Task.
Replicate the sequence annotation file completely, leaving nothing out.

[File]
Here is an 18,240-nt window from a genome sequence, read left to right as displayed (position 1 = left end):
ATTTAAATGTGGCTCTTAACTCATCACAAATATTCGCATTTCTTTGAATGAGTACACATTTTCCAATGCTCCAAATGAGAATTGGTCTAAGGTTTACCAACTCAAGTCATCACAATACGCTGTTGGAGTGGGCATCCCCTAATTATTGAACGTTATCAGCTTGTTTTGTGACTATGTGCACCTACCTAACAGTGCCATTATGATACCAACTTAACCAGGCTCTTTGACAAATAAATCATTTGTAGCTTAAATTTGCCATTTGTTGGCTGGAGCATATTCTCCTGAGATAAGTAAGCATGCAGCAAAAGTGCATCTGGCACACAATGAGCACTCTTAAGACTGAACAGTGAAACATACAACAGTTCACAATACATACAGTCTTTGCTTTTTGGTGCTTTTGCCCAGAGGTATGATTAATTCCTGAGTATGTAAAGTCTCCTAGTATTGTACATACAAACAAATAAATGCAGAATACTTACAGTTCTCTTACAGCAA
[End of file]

Here is an 18,240-nt window from a genome sequence, read left to right as displayed (position 1 = left end):
ATTTAAATGTGGCTCTTAACTCATCACAAATATTCGCATTTCTTTGAATGAGTACACATTTTCCAATGCTCCAAATGAGAATTGGTCTAAGGTTTACCAACTCAAGTCATCACAATACGCTGTTGGAGTGGGCATCCCCTAATTATTGAACGTTATCAGCTTGTTTTGTGACTATGTGCACCTACCTAACAGTGCCATTATGATACCAACTTAACCAGGCTCTTTGACAAATAAATCATTTGTAGCTTAAATTTGCCATTTGTTGGCTGGAGCATATTCTCCTGAGATAAGTAAGCATGCAGCAAAAGTGCATCTGGCACACAATGAGCACTCTTAAGACTGAACAGTGAAACATACAACAGTTCACAATACATACAGTCTTTGCTTTTTGGTGCTTTTGCCCAGAGGTATGATTAATTCCTGAGTATGTAAAGTCTCCTAGTATTGTACATACAAACAAATAAATGCAGAATACTTACAGTTCTCTTACAGCAA